Continuing from yesterday's post, I thought I'd share a few reminders on how community members as educators (and everyone else) can best communicate to their audience. Many thanks to Merlin Mann and Dave Pollard for many of the links.
First, to get to know your audience and to make the storytelling approach work, you have to listen. From Becoming a Better Listener:
Genuinely interested: A successful listener is genuinely interested in what the other person has to say.
Listen nonjudgmentally: [...] achieving what Carl Rogers termed "unconditional positive regard." [...] Nothing nips trust like critical judgment and negative labeling. Beware of conveying disapproval through your intonation, leading questions, or nonverbal responses.
Use a variety of listening skills: Paraphrasing is restating another's comment in your own words. Good clarifying questions, used sparingly, can be most helpful in encouraging others to examine the causes and possible solutions to their problems.
Reflective listening: [...] You are not getting into the blame game. You are neither saying "You're wrong!" nor are you saying "I'm wrong." By listening to feelings [...] you are simply communicating that you are listening to them at the deepest level. It is like verbal judo. Instead of meeting force with force, you are letting their anger dissipate into the wind. Once the angry person has vented his or her feelings and you refuse to get caught up in a shouting match, he or she will begin to calm down.
Be alert to your own prejudices: [...] you may want to think specifically about the impact of your prejudices on your ability to really hear what's being commmunicated. Often, we are unaware how strongly our prejudices influence our willingness and ability to hear. The fact is: any prejudice, valid of not, tends to obscure the message.
Gentility: Be kind. People appear to be good listeners when they want to listen to others. If you look like you’re listening "just because," then your listening skills will appear less than perfect.
Do you listen to what other people say?: [...] the more you listen to what they say the easier it is to respond.
Do you listen for their intent?: [...] What is their emotional state as they're talking to you? Are they trusting and forthcoming—or guarded and defensive? Sure, the words that they use are important, but they're often only a small part of what is being communicated to you.
Do you listen to learn?: The best ideas have a funny way of coming from the most unlikely sources. That's why it's so important to be open to learning from anyone that you talk to. In fact, there is a new trend in organizations called Reverse Mentoring where executives are mentored by the younger staff at the bottom of the corporate hierarchy. This helps to ground them in the reality of working on the front lines, and can be a great reminder of how things really work, or don't, far from a position of power and privilege.
Do you show them that you're listening?: Maintaining eye contact, nodding and restating key points are simple ways to show the other person that you're listening. And if you don't think this is important, think about the last time that you talked to someone who was looking around the room like they were scouting for someone better to talk to; did this make you energized to talk to them?
Next up is talking: how best to get your message across? For years, John Sawatsky was one of Canada's leading investigative reporters. He later became a journalism professor at Ottawa's Carleton University. From this All Things Considered article:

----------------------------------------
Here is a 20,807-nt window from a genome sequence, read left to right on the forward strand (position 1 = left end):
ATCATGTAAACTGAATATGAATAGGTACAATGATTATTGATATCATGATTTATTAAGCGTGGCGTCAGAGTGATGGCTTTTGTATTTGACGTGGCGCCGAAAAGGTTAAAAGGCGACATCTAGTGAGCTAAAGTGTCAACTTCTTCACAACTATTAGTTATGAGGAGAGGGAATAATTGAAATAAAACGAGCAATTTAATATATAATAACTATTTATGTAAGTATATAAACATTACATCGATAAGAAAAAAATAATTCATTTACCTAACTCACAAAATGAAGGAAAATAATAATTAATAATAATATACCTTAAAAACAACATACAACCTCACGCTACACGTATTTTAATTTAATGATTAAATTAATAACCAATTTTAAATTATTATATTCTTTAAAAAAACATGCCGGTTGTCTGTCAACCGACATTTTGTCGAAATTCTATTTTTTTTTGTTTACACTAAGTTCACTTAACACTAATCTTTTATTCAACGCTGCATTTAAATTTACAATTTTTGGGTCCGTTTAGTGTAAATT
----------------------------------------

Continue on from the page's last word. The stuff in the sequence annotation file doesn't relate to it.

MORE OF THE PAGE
Sawatsky’s rules are simple, but he says they get broken all the time: Don’t ask yes-or-no questions, keep questions short and avoid charged words, which can distract people.
The best questions, argues Sawatsky, are like clean windows. “A clean window gives a perfect view. When we ask a question, we want to get a window into the source. When you put values in your questions, it’s like putting dirt on the window. It obscures the view of the lake beyond. People shouldn’t notice the question in an interview, just like they shouldn’t notice the window. They should be looking at the lake.”
Via Dave Pollard:
Three Ways to Persuade: Jeremy Heigh describes three ways to persuade people to do something:
Pitching (carefully crafting the 'elevator pitch' that will, if they're ready, blow them away when they hear it);
Flipping (finding the 'tipping point' where the person who you are trying to persuade is most open and vulnerable to your argument, and focusing on that; and,
Pinging (bouncing ideas and information and opportunities for communication off the person you want to persuade, and then listening and paying close attention to the responses until you know so much about that person and their wants and needs that you don't need to persuade them, you just respond to what they've already told you they'll 'buy').
• What did you learn [today]?
• How did you learn it?
• Did it mean anything to you? Why or why not?
• What would help you understand it better?
• How might you apply this learning?
• Can you make a connection to what you learned?
• Did it make something else you learned come into your mind?
• Did it clarify anything you had wondered about in the past?
• Is there anything else you might like to learn about this topic?
• Suppose you had to teach this to a younger student? Could you write a description of how you would do this?
On the process itself:
At first, they look at me like I have lost my mind. They have not been asked such [questions] before. However, I’ve found that it leads me down a road where I can really assist them in clarifying what is going on inside their heads. I need more questions that I can think about to help them reflect about their learning.